Things You'll Need
For some people, the most somber part of the holiday season is taking down the Christmas tree; however, this can be a good time to get rid of any holiday decorations that are broken, no longer working or simply not wanted anymore. Going through this ritual will make it easier to put your decorations up next year. When it comes to the disposal of your Christmas lights, recycling is the answer. Doing so keeps the lights out of a landfill and allows reuse of the copper wire that is inside of them.
Find a drop-off location in your area, like a Whole Foods Market. There really is no single source that lists drop-off locations in every city and state in the country. Your best bet will be to call around to local stores that are dedicated to healthy living or environmentally friendly products, as these merchants will be most likely to participate in a recycling program.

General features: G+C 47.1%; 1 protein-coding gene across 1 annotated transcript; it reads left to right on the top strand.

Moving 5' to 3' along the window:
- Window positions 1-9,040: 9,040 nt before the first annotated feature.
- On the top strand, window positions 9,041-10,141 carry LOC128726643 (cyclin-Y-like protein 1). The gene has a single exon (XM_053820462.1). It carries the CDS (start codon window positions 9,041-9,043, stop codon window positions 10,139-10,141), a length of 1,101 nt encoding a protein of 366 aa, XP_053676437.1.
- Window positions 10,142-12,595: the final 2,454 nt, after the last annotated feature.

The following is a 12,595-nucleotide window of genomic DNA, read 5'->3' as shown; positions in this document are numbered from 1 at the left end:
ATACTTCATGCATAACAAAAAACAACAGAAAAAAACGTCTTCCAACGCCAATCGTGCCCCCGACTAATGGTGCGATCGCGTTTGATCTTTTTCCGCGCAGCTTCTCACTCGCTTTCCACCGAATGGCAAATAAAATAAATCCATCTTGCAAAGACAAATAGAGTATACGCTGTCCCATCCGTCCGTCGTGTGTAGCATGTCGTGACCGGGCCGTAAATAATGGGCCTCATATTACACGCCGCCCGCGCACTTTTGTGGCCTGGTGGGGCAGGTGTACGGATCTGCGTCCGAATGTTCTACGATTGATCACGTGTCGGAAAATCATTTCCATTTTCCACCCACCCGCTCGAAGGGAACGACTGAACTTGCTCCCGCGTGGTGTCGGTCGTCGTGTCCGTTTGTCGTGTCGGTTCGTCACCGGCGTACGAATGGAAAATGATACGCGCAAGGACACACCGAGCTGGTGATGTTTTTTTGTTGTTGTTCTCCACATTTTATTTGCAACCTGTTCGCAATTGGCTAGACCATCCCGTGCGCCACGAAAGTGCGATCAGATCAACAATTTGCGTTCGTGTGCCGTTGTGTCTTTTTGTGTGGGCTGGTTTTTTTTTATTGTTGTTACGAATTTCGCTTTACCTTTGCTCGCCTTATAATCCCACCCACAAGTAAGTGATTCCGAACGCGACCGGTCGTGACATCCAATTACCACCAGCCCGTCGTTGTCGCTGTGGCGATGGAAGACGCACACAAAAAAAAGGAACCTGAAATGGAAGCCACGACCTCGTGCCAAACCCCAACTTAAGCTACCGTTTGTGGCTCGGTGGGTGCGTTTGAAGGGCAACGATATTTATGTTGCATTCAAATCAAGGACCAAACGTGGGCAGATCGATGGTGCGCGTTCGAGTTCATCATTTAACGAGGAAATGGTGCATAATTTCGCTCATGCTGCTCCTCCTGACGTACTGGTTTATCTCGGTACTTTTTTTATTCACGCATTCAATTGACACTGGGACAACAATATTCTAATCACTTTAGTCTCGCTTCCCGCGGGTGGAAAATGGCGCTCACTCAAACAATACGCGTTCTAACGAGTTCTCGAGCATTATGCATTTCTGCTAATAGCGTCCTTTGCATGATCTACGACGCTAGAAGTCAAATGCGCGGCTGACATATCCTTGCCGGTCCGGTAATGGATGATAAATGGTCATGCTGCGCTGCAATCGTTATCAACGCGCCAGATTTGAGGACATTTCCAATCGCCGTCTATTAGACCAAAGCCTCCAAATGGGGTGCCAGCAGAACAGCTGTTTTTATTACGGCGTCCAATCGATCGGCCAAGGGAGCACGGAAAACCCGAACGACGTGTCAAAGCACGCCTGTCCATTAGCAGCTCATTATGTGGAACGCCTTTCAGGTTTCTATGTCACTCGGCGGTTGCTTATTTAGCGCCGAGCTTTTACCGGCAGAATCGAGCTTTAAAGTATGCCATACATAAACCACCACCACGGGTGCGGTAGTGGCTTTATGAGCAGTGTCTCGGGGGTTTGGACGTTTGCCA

Separate your wanted lights from your unwanted lights. Before deciding which strands you want to get rid of, make sure there is not an easy fix for the problems that you are experiencing with the strand. Keep in mind that one faulty or missing bulb can prevent an entire strand from working. If you are upgrading to a different type of lights, then separating your wanted from your unwanted strands will be easy.
Take your unwanted lights and leave them at a drop-off location. Although each location will have its own system in place to collect unwanted lights, you may have to do nothing more than show up and hand the lights over.
- KIMT: Recycling Christmas Lights
- MPR News: Groups Push Christmas Lights Recycling Effort
- Seattle Public Utilites: Christmas Light Recycling Locations
- HolidayLEDS: HolidayLEDs.com Christmas Light Recycling Program
- Christmas Light Source: Christmas Lights Recycling Program
- Whole Foods Market: Our Stores